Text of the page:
These will be placed between the hinges with a gap of 1/4″ from both hinges. (In the photo below, I originally had a wider gap). The metal will be attached at the edge of each board. Clamp the metal to the boards.
SIDE NOTE: You can get away with two screws per metal piece (one per side) but four would be better (two per side).
TIP: Use a shop-vac while drilling to help with the cleanup.
Then, secure the metal to the boards using the 1″ metal to wood screws.
TIP: Drill one hole, secure into place with the screw, then move to the next one.
STEP 4: PLACING THE TOP PLATE
The top plate is your last flat metal piece (11″) that will sit on top of one of the previously installed metal pieces. It will be placed on the metal piece that is secured to the longer board.
But before it can be placed, you need to drill 5/16″ holes into the ends.
Clamp the metal onto a scrap board, then create two holes close to each end (about 1/2″ away from ends), using a 5/16″ metal drill bit.
TIP: Use a shop-vac to keep the metal shavings contained.
Once the holes are created, take the piece back to the brake. For my metal brake, I will be bending 1/8″ metal so I will need a gap of 1/8″ between the already secured metal pieces.
To give you this gap, you can use a 1/8″ piece of metal (see image below for example) or you can measure and mark 1/8″ away from the inside edge (where the boards come together). Remember, this metal piece is being placed on the longer board.
TIP: If you are measuring and marking, mark in at least three spots (ends and middle).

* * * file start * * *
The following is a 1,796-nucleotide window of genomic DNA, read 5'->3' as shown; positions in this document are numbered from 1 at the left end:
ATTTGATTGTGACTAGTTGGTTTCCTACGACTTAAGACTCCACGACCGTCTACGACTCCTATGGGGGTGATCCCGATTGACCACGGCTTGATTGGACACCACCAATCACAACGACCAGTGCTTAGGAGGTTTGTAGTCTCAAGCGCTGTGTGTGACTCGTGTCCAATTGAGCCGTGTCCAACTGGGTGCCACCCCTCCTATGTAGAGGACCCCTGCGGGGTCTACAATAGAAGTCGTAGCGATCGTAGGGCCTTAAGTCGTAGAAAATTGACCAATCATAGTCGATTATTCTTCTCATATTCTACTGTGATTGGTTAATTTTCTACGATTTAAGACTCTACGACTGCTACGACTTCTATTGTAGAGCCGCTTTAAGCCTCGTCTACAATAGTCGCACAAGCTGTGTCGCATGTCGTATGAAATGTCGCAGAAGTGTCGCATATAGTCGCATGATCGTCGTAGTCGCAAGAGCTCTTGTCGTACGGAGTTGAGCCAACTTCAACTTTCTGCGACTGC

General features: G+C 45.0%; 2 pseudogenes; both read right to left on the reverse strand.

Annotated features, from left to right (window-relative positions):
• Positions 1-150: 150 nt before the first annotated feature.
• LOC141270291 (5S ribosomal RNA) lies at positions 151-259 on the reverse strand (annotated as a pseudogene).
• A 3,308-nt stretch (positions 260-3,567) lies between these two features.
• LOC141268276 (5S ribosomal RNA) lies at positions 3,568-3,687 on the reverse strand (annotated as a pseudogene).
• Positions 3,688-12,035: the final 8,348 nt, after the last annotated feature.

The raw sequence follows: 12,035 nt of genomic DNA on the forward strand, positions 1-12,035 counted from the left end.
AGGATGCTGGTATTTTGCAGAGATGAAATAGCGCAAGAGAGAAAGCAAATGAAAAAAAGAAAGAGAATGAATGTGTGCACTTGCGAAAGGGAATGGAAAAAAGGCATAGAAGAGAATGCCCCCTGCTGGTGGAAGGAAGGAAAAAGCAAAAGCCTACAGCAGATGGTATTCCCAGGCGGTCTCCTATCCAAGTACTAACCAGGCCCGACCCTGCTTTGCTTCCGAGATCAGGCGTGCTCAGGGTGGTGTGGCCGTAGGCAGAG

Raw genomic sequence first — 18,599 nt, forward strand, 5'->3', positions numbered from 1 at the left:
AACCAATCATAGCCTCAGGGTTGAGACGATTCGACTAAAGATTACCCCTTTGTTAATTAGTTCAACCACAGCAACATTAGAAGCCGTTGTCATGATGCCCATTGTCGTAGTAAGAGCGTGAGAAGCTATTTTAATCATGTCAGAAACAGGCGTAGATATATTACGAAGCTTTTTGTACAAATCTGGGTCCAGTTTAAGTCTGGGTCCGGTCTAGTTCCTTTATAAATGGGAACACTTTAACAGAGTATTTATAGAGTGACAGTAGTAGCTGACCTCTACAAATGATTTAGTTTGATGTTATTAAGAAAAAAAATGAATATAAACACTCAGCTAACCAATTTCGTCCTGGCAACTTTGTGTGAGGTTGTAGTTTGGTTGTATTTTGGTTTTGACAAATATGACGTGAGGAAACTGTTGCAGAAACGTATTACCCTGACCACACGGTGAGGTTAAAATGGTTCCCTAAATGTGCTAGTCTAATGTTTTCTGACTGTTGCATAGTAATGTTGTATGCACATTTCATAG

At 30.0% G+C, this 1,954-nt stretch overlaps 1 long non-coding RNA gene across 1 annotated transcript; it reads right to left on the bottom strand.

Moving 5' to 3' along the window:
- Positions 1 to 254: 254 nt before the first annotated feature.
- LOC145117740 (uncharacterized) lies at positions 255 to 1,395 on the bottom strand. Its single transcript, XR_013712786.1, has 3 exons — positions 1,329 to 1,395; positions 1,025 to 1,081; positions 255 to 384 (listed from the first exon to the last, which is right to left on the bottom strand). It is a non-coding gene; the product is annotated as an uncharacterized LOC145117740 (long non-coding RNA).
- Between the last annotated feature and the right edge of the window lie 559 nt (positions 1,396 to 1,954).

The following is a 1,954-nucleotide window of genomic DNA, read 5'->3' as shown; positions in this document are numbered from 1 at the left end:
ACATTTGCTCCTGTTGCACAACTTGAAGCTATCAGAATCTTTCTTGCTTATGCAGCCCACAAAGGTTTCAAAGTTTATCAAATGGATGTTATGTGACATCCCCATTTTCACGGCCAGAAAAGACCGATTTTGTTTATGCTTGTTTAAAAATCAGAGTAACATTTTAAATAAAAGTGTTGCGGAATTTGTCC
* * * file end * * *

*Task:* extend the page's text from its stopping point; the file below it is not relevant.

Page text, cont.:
Clamp the 11″ metal piece so that it sits between the screws on the longer board and 1/8″ away from the edge of the bottom metal.
Once the metal piece is clamped and not moving, drill a 5/16″ hole using the 5/16″ metal drill bit through the already-drilled 5/16″ hole through the bottom metal piece and wood board. Complete this step for the previous 5/16″ hole too.
When both holes are drilled, unclamp the metal and flip the brake so the wood bottom is facing up.
Take the 3/4″ spade bit and drill into the just drilled 5/16″ holes about 1/2″ deep. This is done so the carriage bolt will be inset and the boards can sit flush on a surface.
After, insert the carriage bolts into the holes and flip the brake back over.
Then, place the 11″ metal piece through the bolts, add a washer and wing nut, and tighten into place. This setup is for larger pieces of metal (sheet metal).
You will want to drill two more 5/16″ holes that are closer to the middle. You need about 3″ to 3-1/2″ between these new holes. These will be used with smaller metal pieces 2″ and smaller.
Because your two metal pieces are already tightened together, you just need to drill two 5/6″ holes using the 5/16″ drill bit again (drilling through two metal pieces and wood board). Then, use the 3/4″ spade bit for under the board.
You will now have multiple options of what size of metal to bend just by moving the carriage bolts around.
STEP 5: ADDING THE HANDLES
The 8″ steel round rod pieces are your handles for the brake. These will be removable in this design. All you need to do is drill 3/8″ holes on the 2″ side of the smaller wood board.
Then, insert the rods into the holes.
Your metal brake is now complete!
SIDE NOTE: If you would like you can paint it!
THINGS I WOULD DO DIFFERENTLY
There are several things I would recommend doing differently if I created a new metal brake. These changes are already in the step-by-step tutorial above but here’s a summary:
- I would use 3/16″ flat metal (I used 1/8″ in my brake and the top plate has bowed slightly after multiple uses).
- Cut the 1-1/2″ flat bar two times, instead of three. It takes a while to cut using a hacksaw so less cuts would be fantastic!
- Only two screws per metal piece (Step 3).
And that’s it for the changes.
I hope this DIY tutorial helps you make a simple metal brake you can use to bend metal at home. Whenever you need to create something functional or beautiful (or both!), pull out your new metal brake, attach the clamps to a sturdy table and bend the metal to whatever shape you need!
And if you’re ready to get started, try making these metal farmhouse brackets.